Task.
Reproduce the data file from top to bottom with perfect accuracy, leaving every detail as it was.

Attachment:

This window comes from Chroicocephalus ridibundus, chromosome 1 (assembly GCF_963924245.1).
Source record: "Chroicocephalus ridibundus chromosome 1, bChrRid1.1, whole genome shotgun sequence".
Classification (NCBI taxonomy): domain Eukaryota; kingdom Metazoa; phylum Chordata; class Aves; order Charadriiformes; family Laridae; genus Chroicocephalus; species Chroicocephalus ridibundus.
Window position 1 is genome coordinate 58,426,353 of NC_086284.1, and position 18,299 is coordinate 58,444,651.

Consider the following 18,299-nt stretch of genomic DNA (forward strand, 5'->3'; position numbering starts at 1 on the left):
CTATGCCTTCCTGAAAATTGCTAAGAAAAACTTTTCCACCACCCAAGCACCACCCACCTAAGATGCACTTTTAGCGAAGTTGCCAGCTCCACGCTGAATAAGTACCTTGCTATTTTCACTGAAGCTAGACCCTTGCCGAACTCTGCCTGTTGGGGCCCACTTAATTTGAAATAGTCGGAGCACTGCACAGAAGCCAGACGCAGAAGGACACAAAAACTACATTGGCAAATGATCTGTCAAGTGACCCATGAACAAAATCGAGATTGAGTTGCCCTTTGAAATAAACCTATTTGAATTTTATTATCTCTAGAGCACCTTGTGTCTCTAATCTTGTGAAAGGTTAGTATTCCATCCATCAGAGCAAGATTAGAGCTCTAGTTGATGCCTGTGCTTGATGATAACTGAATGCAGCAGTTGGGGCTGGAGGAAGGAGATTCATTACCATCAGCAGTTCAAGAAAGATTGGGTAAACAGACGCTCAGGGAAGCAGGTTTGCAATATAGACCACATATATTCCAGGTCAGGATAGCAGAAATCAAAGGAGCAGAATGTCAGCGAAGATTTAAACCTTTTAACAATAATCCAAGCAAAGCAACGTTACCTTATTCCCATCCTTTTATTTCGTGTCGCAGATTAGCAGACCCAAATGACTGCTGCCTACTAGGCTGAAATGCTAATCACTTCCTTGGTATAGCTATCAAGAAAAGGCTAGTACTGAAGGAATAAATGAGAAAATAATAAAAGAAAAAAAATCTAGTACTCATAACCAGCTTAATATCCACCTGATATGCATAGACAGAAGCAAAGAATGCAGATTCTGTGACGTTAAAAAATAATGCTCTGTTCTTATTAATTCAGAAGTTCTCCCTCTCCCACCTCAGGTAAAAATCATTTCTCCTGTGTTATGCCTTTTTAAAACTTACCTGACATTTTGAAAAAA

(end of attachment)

This window comes from Chroicocephalus ridibundus, chromosome 1 (assembly GCF_963924245.1).
Source record: "Chroicocephalus ridibundus chromosome 1, bChrRid1.1, whole genome shotgun sequence".
Classification (NCBI taxonomy): domain Eukaryota; kingdom Metazoa; phylum Chordata; class Aves; order Charadriiformes; family Laridae; genus Chroicocephalus; species Chroicocephalus ridibundus.
Window position 1 is genome coordinate 58,426,353 of NC_086284.1, and position 18,299 is coordinate 58,444,651.

Consider the following 18,299-nt stretch of genomic DNA (forward strand, 5'->3'; position numbering starts at 1 on the left):
CTATGCCTTCCTGAAAATTGCTAAGAAAAACTTTTCCACCACCCAAGCACCACCCACCTAAGATGCACTTTTAGCGAAGTTGCCAGCTCCACGCTGAATAAGTACCTTGCTATTTTCACTGAAGCTAGACCCTTGCCGAACTCTGCCTGTTGGGGCCCACTTAATTTGAAATAGTCGGAGCACTGCACAGAAGCCAGACGCAGAAGGACACAAAAACTACATTGGCAAATGATCTGTCAAGTGACCCATGAACAAAATCGAGATTGAGTTGCCCTTTGAAATAAACCTATTTGAATTTTATTATCTCTAGAGCACCTTGTGTCTCTAATCTTGTGAAAGGTTAGTATTCCATCCATCAGAGCAAGATTAGAGCTCTAGTTGATGCCTGTGCTTGATGATAACTGAATGCAGCAGTTGGGGCTGGAGGAAGGAGATTCATTACCATCAGCAGTTCAAGAAAGATTGGGTAAACAGACGCTCAGGGAAGCAGGTTTGCAATATAGACCACATATATTCCAGGTCAGGATAGCAGAAATCAAAGGAGCAGAATGTCAGCGAAGATTTAAACCTTTTAACAATAATCCAAGCAAAGCAACGTTACCTTATTCCCATCCTTTTATTTCGTGTCGCAGATTAGCAGACCCAAATGACTGCTGCCTACTAGGCTGAAATGCTAATCACTTCCTTGGTATAGCTATCAAGAAAAGGCTAGTACTGAAGGAATAAATGAGAAAATAATAAAAGAAAAAAAATCTAGTACTCATAACCAGCTTAATATCCACCTGATATGCATAGACAGAAGCAAAGAATGCAGATTCTGTGACGTTAAAAAATAATGCTCTGTTCTTATTAATTCAGAAGTTCTCCCTCTCCCACCTCAGGTAAAAATCATTTCTCCTGTGTTATGCCTTTTTAAAACTTACCTGACATTTTGAAAAAA